News Feature | January 10, 2017

Orthofix Snags FDA Approval, CE Mark For ‘Smart' Bone Growth Stimulation

By Suzanne Hodsden

orthofix stimulators
Next-generation SpinalStim and CervicalStim bone growth stimulators developed by Orthofix. Image courtesy of Business Wire

Orthofix announced both FDA and CE Mark approvals for its next-generation CervicalStim and SpinalStim bone growth stimulators (BGS), non-invasive devices that use low-level pulsed electromagnetic fields (PEMF) to enhance the healing process following orthopedic fusion surgeries. The technology now offers companion smart technology — Stim onTrack — designed to promote patient compliance with prescribed therapy and to transmit real-time compliance data to physicians.

Bone growth stimulators can be used internally (implanted) or externally in high-risk cases where surgical bone fusions are not expected to heal correctly, such as in patients who have had previous fusion surgeries that failed. External devices are less invasive, but require the patient to use as prescribed between two and nine hours per day, for three to nine months following surgery. 

Orthofix first introduced SpinalStim in 1990, and the company reports clinical success rates of over 92 percent when the device is used post-operatively and is the only device of its kind approved by the FDA for the non-surgical treatment of failed lumbar fusions. Likewise, CervicalStim, introduced in 2004, is the only FDA-approved non-invasive, adjunctive treatment option for cervical fusion, and has demonstrated a clinical success rate of 84 percent.

Next-generation BioStim technology includes a new application for mobile devices, which provides updates and reminders that assist patients in complying with their therapy, said the company in a press release. The app, which is available for free through ITunes, also transmits data to physicians who can follow their patient’s adherence with real-time data. Additional features improve the fit of the devices and their ease of use.

“Patient recovery is often dependent on how well they follow the prescription for the device,” said James Ryaby, chief scientific officer at Orthofix. “Equipping patients with a mobile app to help them adhere to their prescription is an excellent addition to this system while simultaneously enhancing post-surgical care by giving physicians additional data to help personalize follow-up protocols.”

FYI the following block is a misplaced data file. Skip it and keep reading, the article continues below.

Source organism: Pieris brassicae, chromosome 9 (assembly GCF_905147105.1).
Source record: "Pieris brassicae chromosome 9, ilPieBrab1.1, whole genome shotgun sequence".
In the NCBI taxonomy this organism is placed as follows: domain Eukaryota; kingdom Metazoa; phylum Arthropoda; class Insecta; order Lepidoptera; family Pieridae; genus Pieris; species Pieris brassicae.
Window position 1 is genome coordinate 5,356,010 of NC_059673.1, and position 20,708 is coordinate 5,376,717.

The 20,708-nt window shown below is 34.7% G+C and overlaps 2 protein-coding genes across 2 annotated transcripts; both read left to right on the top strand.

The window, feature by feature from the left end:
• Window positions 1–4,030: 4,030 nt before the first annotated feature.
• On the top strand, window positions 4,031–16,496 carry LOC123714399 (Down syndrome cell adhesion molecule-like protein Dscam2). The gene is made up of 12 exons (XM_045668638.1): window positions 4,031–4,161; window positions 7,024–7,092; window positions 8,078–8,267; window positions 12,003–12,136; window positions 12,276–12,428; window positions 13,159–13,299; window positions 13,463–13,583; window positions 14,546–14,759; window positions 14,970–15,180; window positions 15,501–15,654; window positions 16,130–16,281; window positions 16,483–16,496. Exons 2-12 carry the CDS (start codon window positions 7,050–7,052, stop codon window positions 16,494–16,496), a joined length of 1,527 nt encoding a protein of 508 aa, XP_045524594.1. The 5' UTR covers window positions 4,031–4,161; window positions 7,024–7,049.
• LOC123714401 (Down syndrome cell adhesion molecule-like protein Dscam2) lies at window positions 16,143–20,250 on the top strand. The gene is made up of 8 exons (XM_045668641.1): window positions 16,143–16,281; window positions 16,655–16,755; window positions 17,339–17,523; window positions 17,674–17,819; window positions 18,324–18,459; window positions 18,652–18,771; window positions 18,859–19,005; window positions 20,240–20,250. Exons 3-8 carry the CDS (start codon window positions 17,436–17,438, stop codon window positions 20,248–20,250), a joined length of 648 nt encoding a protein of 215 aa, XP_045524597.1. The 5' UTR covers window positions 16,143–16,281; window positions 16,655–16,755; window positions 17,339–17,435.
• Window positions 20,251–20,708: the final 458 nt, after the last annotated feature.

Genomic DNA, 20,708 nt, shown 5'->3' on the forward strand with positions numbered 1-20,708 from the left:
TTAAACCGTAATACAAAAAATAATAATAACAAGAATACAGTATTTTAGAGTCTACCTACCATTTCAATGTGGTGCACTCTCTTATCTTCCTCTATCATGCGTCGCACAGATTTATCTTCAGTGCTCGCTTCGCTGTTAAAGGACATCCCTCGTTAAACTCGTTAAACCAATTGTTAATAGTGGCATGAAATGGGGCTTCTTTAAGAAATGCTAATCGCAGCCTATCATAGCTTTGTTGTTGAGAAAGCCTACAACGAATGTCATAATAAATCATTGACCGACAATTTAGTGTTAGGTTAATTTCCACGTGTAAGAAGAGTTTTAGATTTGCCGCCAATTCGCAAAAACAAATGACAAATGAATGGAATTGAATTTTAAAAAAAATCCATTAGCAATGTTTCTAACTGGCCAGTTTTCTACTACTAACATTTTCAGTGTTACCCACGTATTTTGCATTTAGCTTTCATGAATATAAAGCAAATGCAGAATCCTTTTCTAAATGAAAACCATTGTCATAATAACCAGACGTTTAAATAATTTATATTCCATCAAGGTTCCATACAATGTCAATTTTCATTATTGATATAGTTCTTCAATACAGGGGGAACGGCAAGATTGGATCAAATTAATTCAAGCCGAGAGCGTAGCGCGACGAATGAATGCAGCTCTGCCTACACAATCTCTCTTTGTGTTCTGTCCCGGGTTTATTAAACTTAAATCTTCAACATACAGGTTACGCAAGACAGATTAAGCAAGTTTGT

Brad Niemann, president of the Orthofix BioStim strategic business unit, commented that company’s goal is to “redefine the recovery experience”  and to continue working with physicians to improve patient outcomes.

In a recent report by Future Market Insights, analysts project the market for bone growth stimulators will reach $2.5 billion by 2025. The report attributes growth to expanding applications in sports medicine and the increasing economic costs of disability.

The healthcare industry’s recent transition towards value-based care and the advancement of telehealth solutions has intensified pressure on device developers to look at the entire continuum of care for delivery models that extend beyond the hospital. According to a report by Frost and Sullivan, remote patient monitoring systems (RPM) are positioned to thrive, and Allied Market Research projects a $2.13 billion market by 2022.

“As patients further embrace their transition from passive healthcare recipients to empowered consumers, med tech manufacturers must consider both the clinician and the end user in solution designs,” wrote analysts from PwC in a recent MDO guest column. “Products and services designed to integrate seamlessly into the physician workflow…are more likely to be adopted.”